Is there anyone who doesn’t find the idea of cowboy life interesting? Whether it’s the drama of a western landscape, the idea of working on horseback in all kinds of weather, the “freedom,” or the al-lure of a long cattle drive, there’s just something about the cowboy life that fascinates people from all walks of life.
For the vast majority of us horsepeople, however, the cowboy life seems inaccessible.
Or is it?
Horse people of all kinds are in the unique position of being closer to the cowboy way than most people can ever hope to be. Sure, we may not all ride off into a sunset each evening (and did that ever happen outside a movie anyway?), but even a hunt seat rider working indoors can still feel a connec-tion to the cowboys and cowgirls of America’s past. How? Just look around you.
The Horse and Rider Bond
Some things—like the horse and rider relationship—never change. A cowboy’s string of horses were his tools—but they were also some of his best friends, and ones that he needed to develop a real trust with in order to do his job. This friendship, trust, and need to accomplish a task isn’t any different for us today. Of course, the “job” you and your horse need to complete may look a little more like an arena exercise and less like sorting cows, but the principles are there. The person who finds a horse they can really connect with is fortunate indeed.
The Thrill of Riding
When you’ve ridden hundreds of times and spent countless hours in the saddle, the nuances and feel of riding can become an everyday thing. But think about it: so many people today never get a chance to ride, let alone ride enough to get good at it. The ability to ride well is something you share with generations of horseman before you, and it shouldn’t be taken for granted today.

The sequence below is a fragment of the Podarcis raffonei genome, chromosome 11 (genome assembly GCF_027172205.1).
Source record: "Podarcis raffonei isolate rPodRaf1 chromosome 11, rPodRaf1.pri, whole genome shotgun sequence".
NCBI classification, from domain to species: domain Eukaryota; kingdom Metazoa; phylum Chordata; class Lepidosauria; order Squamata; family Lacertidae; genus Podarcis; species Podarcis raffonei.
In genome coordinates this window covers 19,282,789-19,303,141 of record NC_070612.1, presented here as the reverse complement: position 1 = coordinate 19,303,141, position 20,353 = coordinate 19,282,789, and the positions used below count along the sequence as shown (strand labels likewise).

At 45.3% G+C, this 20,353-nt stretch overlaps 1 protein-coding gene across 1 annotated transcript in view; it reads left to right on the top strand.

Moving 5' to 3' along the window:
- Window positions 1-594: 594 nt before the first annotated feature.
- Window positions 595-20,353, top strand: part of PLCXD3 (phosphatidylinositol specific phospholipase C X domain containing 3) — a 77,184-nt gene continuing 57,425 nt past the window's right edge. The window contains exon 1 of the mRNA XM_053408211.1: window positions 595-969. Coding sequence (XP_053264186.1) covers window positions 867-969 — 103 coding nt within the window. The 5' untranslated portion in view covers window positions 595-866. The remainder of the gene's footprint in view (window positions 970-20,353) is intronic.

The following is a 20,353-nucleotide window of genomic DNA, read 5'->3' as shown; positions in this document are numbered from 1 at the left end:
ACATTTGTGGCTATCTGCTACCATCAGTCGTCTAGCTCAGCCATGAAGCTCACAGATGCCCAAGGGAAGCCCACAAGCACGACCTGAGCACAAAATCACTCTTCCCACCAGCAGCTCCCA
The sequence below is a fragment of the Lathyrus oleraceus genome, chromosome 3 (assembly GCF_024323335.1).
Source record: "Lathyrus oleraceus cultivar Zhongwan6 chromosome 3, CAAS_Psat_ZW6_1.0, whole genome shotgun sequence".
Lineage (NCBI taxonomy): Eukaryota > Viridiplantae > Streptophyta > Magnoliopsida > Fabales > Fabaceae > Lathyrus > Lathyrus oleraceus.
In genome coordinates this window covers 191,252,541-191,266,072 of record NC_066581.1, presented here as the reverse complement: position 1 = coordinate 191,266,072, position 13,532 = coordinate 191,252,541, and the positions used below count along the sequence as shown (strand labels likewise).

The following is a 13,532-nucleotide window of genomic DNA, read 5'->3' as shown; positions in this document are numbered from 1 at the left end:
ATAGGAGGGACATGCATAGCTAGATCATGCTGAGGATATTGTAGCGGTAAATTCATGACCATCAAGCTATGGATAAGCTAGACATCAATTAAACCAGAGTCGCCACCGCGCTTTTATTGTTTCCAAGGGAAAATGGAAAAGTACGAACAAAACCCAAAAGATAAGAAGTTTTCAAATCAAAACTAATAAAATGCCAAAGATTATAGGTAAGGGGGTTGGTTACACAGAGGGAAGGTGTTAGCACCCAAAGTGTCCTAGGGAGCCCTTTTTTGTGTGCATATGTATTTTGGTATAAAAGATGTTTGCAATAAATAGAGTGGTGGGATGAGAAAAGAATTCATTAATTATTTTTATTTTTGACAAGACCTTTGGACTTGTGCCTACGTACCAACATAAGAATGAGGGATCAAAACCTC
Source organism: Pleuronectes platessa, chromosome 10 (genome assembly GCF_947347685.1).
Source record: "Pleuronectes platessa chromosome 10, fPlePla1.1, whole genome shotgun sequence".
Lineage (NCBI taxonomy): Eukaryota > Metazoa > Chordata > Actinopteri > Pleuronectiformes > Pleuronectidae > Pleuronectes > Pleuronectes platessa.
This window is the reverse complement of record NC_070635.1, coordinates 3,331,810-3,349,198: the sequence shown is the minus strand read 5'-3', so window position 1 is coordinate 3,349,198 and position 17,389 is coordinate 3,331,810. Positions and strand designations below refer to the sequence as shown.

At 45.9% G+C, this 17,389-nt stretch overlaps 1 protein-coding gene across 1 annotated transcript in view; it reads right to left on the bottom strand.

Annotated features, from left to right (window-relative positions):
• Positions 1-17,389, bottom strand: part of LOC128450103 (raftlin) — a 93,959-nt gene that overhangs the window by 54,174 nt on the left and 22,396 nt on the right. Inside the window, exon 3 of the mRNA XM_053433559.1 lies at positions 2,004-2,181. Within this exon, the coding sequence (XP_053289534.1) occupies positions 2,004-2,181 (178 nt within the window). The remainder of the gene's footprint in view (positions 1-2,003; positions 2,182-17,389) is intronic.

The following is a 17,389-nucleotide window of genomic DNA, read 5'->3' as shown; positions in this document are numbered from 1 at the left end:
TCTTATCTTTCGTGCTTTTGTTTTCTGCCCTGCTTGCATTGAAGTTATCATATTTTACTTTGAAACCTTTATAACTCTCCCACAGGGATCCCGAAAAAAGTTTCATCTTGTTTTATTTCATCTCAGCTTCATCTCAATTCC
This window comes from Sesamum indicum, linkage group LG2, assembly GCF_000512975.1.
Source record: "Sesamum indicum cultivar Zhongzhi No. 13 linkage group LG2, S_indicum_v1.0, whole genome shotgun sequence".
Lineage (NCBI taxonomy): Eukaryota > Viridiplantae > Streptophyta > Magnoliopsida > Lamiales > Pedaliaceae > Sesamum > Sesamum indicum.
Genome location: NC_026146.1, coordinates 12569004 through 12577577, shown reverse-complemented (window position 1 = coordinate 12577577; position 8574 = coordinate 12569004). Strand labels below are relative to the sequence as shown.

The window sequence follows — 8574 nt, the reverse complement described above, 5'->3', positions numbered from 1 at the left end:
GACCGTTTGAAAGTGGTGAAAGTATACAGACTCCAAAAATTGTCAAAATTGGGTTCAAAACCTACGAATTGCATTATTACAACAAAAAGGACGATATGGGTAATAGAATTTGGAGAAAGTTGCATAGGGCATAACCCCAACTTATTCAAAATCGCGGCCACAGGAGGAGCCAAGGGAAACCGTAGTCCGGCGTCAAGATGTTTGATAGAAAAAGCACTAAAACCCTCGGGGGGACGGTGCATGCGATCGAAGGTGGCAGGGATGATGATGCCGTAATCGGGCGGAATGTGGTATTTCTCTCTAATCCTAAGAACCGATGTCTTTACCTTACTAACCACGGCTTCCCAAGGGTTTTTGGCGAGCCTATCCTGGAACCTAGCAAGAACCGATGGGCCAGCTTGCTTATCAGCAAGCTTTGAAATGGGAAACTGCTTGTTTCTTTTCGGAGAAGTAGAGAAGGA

Like the cowboys of the past, I think horsepeople today are pretty resourceful. We fix things. We may not know how to fix them, but we figure it out. We tinker, we invent. There isn’t always someone else around to help, so we may have to rely on ourselves. We get the UTV running when the battery is dead on a cold morning. We fix bucket hooks that have been torn down. We repair gate latches, fallen fencing, and stall doors. Like cowboys, we do all of this in whatever weather is thrown at us—it doesn’t matter if it’s raining, snowing, blowing, or boiling. If it needs doing, we do it.
Early Mornings, Late Evenings
The cowboys put in long hours; we do too. How many of us put in an hour or two of horse work before (and after) our “real” work? How many of us have fed horses after dark, fetching hay bales with a flashlight and swatting mosquitoes at dusk.
Daily Glimmers of the Cowboy Life
Don’t forget the little environmental glimmers: dust clouds in the arena…frost on the fence gate…the sound of hoofbeats and snorting noises…spring shedding—so many people never get to experience these things, but every one of these was witnessed by some cowboy over 150 years ago.
So the next time you’re working in the indoor arena, perfecting a serpentine or side pass, give those big mirrors on the wall a second glance.
If you look close enough, you might just catch a glimpse of the cowboy in us all.
Daniel Johnson is a freelance writer and professional photographer. He’s the author of several books, including How to Raise Horses: Everything You Need to Know, (Voyageur Press, 2014). Dan’s barn is home to Summer, a Welsh/TB cross, Orion, a Welsh Cob, and Mati and Amos, two Welsh Mountain Ponies. Follow him at www.facebook.com/foxhillphoto.